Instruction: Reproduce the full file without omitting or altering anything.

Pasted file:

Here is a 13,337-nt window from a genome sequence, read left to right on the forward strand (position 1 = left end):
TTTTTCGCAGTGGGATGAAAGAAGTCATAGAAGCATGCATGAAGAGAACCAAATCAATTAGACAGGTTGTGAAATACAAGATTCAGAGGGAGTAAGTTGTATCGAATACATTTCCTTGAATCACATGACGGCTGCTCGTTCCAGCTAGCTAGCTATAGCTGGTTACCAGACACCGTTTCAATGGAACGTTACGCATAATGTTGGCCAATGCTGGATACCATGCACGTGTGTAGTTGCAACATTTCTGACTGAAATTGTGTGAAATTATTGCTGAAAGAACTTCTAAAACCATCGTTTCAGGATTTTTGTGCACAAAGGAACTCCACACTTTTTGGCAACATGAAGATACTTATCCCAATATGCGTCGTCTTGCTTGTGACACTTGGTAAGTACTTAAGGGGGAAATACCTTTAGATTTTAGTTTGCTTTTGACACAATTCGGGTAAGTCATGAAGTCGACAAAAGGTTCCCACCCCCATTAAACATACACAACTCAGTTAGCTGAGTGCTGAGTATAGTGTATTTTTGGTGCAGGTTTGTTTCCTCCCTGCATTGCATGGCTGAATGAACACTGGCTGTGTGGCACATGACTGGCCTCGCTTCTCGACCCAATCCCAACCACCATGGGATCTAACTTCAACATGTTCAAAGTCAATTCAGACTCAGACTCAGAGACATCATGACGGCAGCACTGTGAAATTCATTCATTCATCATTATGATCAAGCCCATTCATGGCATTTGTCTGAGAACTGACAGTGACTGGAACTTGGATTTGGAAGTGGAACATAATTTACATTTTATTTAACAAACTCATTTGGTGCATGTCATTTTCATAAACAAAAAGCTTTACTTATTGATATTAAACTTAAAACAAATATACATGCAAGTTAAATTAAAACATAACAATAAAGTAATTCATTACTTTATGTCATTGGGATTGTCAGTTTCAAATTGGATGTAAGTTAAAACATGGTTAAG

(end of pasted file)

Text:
Here is a 13,337-nt window from a genome sequence, read left to right on the forward strand (position 1 = left end):
TTTTTCGCAGTGGGATGAAAGAAGTCATAGAAGCATGCATGAAGAGAACCAAATCAATTAGACAGGTTGTGAAATACAAGATTCAGAGGGAGTAAGTTGTATCGAATACATTTCCTTGAATCACATGACGGCTGCTCGTTCCAGCTAGCTAGCTATAGCTGGTTACCAGACACCGTTTCAATGGAACGTTACGCATAATGTTGGCCAATGCTGGATACCATGCACGTGTGTAGTTGCAACATTTCTGACTGAAATTGTGTGAAATTATTGCTGAAAGAACTTCTAAAACCATCGTTTCAGGATTTTTGTGCACAAAGGAACTCCACACTTTTTGGCAACATGAAGATACTTATCCCAATATGCGTCGTCTTGCTTGTGACACTTGGTAAGTACTTAAGGGGGAAATACCTTTAGATTTTAGTTTGCTTTTGACACAATTCGGGTAAGTCATGAAGTCGACAAAAGGTTCCCACCCCCATTAAACATACACAACTCAGTTAGCTGAGTGCTGAGTATAGTGTATTTTTGGTGCAGGTTTGTTTCCTCCCTGCATTGCATGGCTGAATGAACACTGGCTGTGTGGCACATGACTGGCCTCGCTTCTCGACCCAATCCCAACCACCATGGGATCTAACTTCAACATGTTCAAAGTCAATTCAGACTCAGACTCAGAGACATCATGACGGCAGCACTGTGAAATTCATTCATTCATCATTATGATCAAGCCCATTCATGGCATTTGTCTGAGAACTGACAGTGACTGGAACTTGGATTTGGAAGTGGAACATAATTTACATTTTATTTAACAAACTCATTTGGTGCATGTCATTTTCATAAACAAAAAGCTTTACTTATTGATATTAAACTTAAAACAAATATACATGCAAGTTAAATTAAAACATAACAATAAAGTAATTCATTACTTTATGTCATTGGGATTGTCAGTTTCAAATTGGATGTAAGTTAAAACATGGTTAAG